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Jobs in the arts

Jobs in the arts

Many people choose the academic or career path they will follow with the hope that at the end of the journey there will be a highly paid job waiting for them. What they often fail to consider if that you do not have to sacrifice the things you love in order to reach financial stability. There are plenty of people in the country who love to dance, sing, draw, paint and photograph, but only a small group of people actually do these things as their life’s work.

“If you ask kids what they want to be when they grow up, almost everyone will have the typical of a doctor or a businessman,” said Nou Vichet, a student of creative technology at Limkokwing University. “I was not different, however, as I grew up, I realized there are other jobs out there that I would rather do.” Nou Vichet, who hopes to be an interior designer, is optimistic about his job prospects. “At the moment, design may still be weak in Cambodia, but in the next four or five years when I graduate, the design profession will be improved.” He added that big institutions or companies already have a high demand for designers but choose to hire foreign designers due to a lack of skilled Cambodians.

Dana Langlois, owner and director of Java Gallery in Phnom Penh, has been working with artists for10 years in Cambodia. “I’m working with contemporary artwork. In contemporary artwork, the idea is probably the most important part of the artwork, not always the technique,” she said. “Artists need to spend a lot of time developing their concepts, sometimes they need research, and more often it is taken from their personal experiences, for example love or family.”

Though Langlois said “the ultimate goal of an artist is being able to articulate their concepts and their ideas” using “good technique,” there is also the need for artists to make money to eat and contribute to their families.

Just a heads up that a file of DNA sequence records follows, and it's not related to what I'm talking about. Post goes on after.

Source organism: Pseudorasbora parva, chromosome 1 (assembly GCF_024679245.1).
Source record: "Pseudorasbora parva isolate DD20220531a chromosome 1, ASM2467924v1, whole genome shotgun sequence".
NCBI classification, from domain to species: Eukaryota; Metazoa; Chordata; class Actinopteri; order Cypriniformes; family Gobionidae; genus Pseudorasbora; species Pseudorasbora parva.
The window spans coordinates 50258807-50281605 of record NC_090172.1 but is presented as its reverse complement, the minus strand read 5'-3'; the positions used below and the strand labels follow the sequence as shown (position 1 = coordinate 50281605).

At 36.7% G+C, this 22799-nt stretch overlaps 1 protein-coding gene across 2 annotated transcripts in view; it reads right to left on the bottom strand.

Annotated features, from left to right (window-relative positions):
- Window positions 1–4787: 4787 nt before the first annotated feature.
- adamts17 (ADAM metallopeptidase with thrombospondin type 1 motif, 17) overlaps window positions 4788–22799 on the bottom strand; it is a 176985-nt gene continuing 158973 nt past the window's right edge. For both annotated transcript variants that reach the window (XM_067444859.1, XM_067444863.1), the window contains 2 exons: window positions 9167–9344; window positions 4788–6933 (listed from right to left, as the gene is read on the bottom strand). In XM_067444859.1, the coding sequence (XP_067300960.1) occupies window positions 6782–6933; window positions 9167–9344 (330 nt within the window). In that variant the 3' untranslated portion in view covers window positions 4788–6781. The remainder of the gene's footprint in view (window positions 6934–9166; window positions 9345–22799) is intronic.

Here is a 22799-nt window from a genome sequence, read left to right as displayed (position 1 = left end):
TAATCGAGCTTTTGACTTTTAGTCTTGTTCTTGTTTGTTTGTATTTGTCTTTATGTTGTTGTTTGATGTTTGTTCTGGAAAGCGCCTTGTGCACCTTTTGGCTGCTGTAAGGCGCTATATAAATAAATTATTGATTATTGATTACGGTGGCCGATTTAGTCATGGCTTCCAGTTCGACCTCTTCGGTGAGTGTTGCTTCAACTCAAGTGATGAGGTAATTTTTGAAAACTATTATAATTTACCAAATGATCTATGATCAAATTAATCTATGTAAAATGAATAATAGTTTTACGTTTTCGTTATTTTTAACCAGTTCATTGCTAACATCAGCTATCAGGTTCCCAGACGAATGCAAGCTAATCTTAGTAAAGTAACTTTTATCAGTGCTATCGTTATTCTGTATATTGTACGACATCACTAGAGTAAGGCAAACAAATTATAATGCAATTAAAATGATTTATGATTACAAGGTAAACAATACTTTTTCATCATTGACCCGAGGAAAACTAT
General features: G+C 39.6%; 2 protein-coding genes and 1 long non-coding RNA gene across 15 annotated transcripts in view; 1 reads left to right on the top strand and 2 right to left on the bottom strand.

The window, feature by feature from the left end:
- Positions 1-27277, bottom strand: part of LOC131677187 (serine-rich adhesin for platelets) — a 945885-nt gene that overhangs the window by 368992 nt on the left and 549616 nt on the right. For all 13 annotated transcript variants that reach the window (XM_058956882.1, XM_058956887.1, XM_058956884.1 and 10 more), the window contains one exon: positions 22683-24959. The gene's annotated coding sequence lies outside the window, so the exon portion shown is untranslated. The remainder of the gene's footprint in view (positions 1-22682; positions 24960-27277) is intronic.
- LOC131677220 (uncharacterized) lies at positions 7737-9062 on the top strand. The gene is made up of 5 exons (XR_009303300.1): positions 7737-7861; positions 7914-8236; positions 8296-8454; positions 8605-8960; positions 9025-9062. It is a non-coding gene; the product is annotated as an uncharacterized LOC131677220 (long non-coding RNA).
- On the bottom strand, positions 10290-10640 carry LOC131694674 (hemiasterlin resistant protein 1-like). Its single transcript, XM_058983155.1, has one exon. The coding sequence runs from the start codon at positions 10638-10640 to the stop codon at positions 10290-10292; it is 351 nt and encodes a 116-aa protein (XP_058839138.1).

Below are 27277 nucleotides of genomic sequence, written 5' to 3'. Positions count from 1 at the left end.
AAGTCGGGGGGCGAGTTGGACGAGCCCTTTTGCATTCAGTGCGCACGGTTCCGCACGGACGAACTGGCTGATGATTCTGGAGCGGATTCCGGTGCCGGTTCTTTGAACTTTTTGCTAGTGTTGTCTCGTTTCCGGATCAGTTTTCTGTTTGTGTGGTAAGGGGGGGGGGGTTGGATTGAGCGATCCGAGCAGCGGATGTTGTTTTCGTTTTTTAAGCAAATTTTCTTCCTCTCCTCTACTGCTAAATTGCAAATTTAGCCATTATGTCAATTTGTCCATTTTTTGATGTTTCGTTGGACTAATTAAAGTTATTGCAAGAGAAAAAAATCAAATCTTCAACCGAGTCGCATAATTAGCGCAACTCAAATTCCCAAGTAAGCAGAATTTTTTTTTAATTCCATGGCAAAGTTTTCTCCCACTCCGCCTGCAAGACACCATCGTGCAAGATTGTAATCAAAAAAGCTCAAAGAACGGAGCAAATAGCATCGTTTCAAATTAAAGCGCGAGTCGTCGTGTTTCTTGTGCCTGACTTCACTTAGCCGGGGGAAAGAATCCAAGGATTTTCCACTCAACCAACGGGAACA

According to Dana, the market in Cambodia is still small, but there is an expanding international interest in Cambodian artists. Many of the artist’s whom Dana has promoted have shown their work in Europe, Japan and other art galleries around the world.

Though the domestic demand for art is quite low, it has not always been that way. “In the 60s, arts such as drawing, sculpture, and design were thriving,” said So Chenda, Dean of Sculpture at the Royal University of Fine Arts. ” There were many famous artists. The most well-known was Professor Nhek Kim,” said So Chenda, adding that every year there are only 40 or 50 students graduating from his department because most Cambodians do not fully understand the importance of art. In order to change this, So Chenda has done various interviews on TV and radio to inspire youth’s interest in the arts.

Though it is possible to turn your passion for the arts into a career (see our artist profiles to on the next page), there are fews students who devote themselves to painting, sculpture, drawing, making music or dancing. There are a number of groups who are encouraging Cambodian youth to pursue the arts. Cambodian living arts and the Apsara Association have a variety of courses. The government has also been taking some measurements to help encourage Cambodian students to study art in universities. Kim Pich Pinun, dean of the dance department at the Royal University of Fine Arts, said, “to make people’s artwork more valuable, the Ministry of Fine Arts is starting to enhance the enforcement of copyright law.” He also explained that 100 graduates are selected every year to teach art or do art-related projects around the country by the government, but they do not get paid much.

Although there aren’t a lot of people making money from the arts in Phnom Penh, there are people who have made their talents profitable. Seng Chanthon, who owns two shops in Phnom Penh called Khmer Heart and Komnit Khmer, has been selling his art since his second year of university. Khmer Heart sells products that he made, and Komnit Khmer does interior and exterior design. “Some people come into my shop to buy the product and others come to see décor, but they are all impressed that I made all of the stuff in here,” he said.

Although there is still a small number of career artists in Cambodia, there is a growing fascination with the arts. “There are more young artists who want to express themselves either as an idea, story, or concept,” Dana Langlois said there had been improvement in Cambodia arts in the past few years.

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